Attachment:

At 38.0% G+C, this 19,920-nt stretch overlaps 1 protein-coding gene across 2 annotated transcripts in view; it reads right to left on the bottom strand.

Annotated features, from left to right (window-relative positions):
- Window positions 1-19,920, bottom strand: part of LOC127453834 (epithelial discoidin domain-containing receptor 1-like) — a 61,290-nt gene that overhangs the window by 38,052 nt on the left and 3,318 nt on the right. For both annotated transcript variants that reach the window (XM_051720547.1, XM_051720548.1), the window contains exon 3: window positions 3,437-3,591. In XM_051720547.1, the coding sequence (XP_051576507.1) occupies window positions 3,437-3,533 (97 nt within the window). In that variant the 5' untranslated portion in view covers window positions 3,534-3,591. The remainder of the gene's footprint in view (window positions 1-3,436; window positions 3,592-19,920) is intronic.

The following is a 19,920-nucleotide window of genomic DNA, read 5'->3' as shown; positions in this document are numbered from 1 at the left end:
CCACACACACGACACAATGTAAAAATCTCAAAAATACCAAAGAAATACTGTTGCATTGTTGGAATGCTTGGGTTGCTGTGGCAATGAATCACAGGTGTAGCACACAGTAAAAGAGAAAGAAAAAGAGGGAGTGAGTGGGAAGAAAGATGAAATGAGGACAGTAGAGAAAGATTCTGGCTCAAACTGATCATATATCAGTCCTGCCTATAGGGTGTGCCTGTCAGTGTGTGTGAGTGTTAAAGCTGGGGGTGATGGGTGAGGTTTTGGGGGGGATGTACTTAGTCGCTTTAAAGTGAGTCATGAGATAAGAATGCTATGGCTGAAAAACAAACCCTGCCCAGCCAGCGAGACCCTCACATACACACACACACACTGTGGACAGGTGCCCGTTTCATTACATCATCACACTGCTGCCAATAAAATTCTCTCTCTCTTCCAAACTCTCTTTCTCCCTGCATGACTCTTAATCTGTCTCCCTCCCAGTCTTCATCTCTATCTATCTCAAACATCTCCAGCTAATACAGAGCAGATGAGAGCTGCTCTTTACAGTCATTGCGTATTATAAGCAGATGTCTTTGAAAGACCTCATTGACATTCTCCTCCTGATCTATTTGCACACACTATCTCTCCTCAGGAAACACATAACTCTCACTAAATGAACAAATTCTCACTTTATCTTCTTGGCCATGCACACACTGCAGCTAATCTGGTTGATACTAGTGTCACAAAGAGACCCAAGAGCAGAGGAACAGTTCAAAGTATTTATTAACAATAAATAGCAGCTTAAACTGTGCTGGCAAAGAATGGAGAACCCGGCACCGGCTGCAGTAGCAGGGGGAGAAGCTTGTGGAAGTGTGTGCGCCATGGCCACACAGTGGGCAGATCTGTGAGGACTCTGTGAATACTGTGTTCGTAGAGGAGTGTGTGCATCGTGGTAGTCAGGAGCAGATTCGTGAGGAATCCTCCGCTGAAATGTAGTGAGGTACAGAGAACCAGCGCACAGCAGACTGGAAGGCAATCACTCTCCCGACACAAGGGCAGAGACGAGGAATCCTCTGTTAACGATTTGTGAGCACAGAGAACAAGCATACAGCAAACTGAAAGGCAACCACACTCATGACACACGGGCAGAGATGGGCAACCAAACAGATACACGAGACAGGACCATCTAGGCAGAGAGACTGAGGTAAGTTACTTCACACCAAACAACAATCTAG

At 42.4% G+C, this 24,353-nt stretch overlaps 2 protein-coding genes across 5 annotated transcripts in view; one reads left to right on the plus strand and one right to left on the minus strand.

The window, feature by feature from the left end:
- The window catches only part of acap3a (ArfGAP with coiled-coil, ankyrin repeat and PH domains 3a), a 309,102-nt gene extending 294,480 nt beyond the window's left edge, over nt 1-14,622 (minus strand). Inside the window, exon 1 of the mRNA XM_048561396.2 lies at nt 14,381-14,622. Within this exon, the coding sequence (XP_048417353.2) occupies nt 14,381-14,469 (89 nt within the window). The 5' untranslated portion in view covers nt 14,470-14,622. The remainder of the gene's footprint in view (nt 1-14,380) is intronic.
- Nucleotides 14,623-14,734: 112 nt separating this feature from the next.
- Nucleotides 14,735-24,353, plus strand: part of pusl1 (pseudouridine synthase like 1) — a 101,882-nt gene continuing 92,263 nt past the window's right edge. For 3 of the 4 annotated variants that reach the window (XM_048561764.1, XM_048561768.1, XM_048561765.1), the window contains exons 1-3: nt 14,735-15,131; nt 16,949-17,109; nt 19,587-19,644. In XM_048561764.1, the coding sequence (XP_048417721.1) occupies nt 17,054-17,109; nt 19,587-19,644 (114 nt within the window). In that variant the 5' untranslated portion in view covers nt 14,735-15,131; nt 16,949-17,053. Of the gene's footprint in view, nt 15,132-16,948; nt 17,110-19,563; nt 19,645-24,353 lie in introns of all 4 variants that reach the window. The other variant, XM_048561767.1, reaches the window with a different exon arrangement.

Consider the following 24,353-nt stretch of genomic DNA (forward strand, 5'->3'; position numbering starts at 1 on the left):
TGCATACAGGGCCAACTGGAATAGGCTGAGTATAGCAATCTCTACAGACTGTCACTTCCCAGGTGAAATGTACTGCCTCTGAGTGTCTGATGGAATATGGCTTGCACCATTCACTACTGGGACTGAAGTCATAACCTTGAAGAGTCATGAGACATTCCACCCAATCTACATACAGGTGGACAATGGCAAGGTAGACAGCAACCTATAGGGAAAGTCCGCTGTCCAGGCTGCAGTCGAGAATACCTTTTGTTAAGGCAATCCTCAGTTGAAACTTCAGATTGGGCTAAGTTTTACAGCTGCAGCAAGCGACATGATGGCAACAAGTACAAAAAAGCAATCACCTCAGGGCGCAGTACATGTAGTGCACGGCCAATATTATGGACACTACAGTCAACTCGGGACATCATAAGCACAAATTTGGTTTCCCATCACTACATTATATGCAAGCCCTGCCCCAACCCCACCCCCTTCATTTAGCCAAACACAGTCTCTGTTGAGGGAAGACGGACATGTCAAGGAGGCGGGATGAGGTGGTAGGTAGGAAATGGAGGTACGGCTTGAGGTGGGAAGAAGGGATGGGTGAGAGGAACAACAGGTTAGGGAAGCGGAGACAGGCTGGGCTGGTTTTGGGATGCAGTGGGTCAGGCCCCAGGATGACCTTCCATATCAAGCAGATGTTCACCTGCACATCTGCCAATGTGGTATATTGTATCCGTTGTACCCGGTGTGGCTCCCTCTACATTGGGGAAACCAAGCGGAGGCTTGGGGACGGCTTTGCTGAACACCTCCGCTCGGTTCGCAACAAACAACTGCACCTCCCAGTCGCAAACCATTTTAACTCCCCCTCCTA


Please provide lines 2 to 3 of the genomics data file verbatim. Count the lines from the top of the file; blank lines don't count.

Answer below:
Annotated features, from left to right (window-relative positions):
- Window positions 1-19,920, bottom strand: part of LOC127453834 (epithelial discoidin domain-containing receptor 1-like) — a 61,290-nt gene that overhangs the window by 38,052 nt on the left and 3,318 nt on the right. For both annotated transcript variants that reach the window (XM_051720547.1, XM_051720548.1), the window contains exon 3: window positions 3,437-3,591. In XM_051720547.1, the coding sequence (XP_051576507.1) occupies window positions 3,437-3,533 (97 nt within the window). In that variant the 5' untranslated portion in view covers window positions 3,534-3,591. The remainder of the gene's footprint in view (window positions 1-3,436; window positions 3,592-19,920) is intronic.